Some mariners knew it would be a rough journey: In an email early in the trip, the master of the Aiviq tow vessel said a winter tow “guarantees an ass kicking.”
As predicted, the fleet encountered rough seas. The tow line between the Kulluk and the vessels that were pulling it snapped repeatedly — in part, due to inadequate equipment. After multiple attempts to recover the rig, the Kulluk crashed into a remote island on New Year’s Eve 2012. It took days to recover the vessel.
The accident reportedly cost Shell more than $90 million. And it gave critics of Arctic oil exploration plenty of ammunition.
Michael LeVine is the Pacific senior counsel for Oceana.
“We need to fundamentally rethink the way we’re balancing costs and benefits and the standards to which we’re holding companies like Shell,” LeVine says.
The Coast Guard uncovered multiple legal violations, including failures to report marine casualties and safety issues. The agency also discovered inadequate watch-keeping in the bridge and engine rooms of Shell’s fleet.
LeVine says the federal government bears some blame, since they approved Shell’s Arctic exploration plans.
“It is not sufficient simply for a company to say that they’re prepared to operate in Alaska,” LeVine says. “We all deserve to have these companies come here and show us that they actually appreciate the difficult and remoteness of operating in Alaska water, and the importance of those resources to all of us.”
The Coast Guard is recommending measures to improve tow plans and correct engineering deficiencies on the Aiviq tug.
In a statement, Shell spokesperson Megan Baldino said the company is taking the Coast Guard’s findings seriously.
“Already, we have implemented lessons learned from our internal review of our 2012 operations,” Baldino said. “Those improvements will be measured against the findings in the USCG report as well asrecommendations from the US Department of Interior.”
Interior Secretary Sally Jewell already rejected a plan to build a road through the Izembek National Wildlife Refuge to link King Cove to the all-weather airport at Cold Bay. These days, all three members of Alaska’s Congressional delegation are trying to get her to change her mind. Today was Congressman Don Young’s turn to press the case.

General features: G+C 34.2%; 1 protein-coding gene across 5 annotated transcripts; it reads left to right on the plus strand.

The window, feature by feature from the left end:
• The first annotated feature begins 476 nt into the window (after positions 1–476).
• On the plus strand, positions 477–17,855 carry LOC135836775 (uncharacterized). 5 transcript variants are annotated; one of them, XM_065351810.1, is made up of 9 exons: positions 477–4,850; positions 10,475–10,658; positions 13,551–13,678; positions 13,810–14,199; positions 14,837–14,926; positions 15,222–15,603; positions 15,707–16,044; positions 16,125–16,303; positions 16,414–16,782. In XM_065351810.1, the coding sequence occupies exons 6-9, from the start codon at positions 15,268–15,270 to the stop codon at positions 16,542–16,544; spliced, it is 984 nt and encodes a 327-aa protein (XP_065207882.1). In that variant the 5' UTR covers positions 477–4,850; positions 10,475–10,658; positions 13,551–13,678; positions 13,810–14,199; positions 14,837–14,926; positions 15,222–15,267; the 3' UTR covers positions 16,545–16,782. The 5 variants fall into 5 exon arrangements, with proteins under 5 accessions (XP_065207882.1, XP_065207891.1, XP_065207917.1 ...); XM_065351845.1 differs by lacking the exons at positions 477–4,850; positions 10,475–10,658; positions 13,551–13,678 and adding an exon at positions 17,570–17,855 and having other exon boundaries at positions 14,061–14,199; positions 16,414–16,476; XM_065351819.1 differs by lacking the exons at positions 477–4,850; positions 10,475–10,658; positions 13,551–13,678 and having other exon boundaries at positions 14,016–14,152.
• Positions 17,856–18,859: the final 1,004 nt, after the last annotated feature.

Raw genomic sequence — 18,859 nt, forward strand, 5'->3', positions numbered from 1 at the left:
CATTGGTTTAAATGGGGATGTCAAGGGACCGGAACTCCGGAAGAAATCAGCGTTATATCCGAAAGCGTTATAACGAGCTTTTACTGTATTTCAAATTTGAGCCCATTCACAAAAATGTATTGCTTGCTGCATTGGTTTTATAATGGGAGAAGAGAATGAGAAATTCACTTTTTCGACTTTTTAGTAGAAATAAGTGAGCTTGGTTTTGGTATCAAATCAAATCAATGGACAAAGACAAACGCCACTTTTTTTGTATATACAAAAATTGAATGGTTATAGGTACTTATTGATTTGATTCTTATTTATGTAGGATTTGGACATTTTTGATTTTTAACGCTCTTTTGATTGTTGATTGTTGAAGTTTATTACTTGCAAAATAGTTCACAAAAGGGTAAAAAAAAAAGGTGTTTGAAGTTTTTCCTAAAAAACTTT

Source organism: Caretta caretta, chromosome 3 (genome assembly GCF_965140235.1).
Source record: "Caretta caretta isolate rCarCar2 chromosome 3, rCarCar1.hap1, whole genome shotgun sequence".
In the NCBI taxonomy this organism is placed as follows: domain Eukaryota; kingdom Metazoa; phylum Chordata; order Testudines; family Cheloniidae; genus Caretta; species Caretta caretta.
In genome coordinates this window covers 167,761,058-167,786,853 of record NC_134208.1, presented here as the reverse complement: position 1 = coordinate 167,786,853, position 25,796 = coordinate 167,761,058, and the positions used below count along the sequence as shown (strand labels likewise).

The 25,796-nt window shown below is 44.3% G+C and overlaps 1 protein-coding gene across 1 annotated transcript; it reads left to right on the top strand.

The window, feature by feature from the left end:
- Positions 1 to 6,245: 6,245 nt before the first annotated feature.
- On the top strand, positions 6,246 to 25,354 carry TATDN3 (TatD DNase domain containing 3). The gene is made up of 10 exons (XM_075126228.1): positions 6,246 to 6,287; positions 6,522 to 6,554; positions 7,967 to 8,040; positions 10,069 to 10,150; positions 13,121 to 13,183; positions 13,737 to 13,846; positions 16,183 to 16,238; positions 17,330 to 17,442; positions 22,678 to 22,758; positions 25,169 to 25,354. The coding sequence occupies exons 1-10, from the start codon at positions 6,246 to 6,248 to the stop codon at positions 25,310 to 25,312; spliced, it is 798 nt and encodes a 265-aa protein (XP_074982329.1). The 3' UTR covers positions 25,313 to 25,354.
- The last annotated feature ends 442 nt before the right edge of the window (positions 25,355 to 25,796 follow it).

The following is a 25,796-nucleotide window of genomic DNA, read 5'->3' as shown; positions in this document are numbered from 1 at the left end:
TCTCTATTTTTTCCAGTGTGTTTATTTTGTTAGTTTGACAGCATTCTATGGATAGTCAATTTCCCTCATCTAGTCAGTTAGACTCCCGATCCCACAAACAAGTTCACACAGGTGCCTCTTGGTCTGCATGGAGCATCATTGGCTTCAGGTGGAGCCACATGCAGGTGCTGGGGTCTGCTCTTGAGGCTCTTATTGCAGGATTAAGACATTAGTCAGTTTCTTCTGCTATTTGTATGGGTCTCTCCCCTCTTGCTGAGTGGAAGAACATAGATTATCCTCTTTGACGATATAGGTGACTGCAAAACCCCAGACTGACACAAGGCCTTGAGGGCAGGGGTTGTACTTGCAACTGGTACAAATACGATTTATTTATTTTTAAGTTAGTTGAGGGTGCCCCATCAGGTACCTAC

As a member of the House Natural Resources Committee, Young was allotted five minutes to question Jewell on the president’s $12 billion budget for Interior. Young asked only about King Cove. And Young wasn’t taking “no” for an answer. In fact, at times during the fiery exchange, he wasn’t taking any answers.
Young said the birds of the Izembek Refuge could adjust to traffic, like the birds on the George Washington Parkway, along the Potomac. Jewell told him the Izembek is a wetland of global significance.
–The birds that are in that area (Izembek) are different than the birds in the Potomac River.
–They are no different. There the same type of bird. The same species, as far as genetically goes, and you and I know that!
–No, sir, the Pacific black brant is …
–There is exactly the same attitude. They get used to it!
When bad weather prevents normal air travel in King Cove, critically ill and injured people have to wait for a Coast Guard helicopter. Such rescues generally happen four or five times a year, although there have been five just since December. They are said to cost more than $200,000 apiece. Young threatened Jewell with an unpleasant choice: Which of her divisions should Congress deduct that cost from?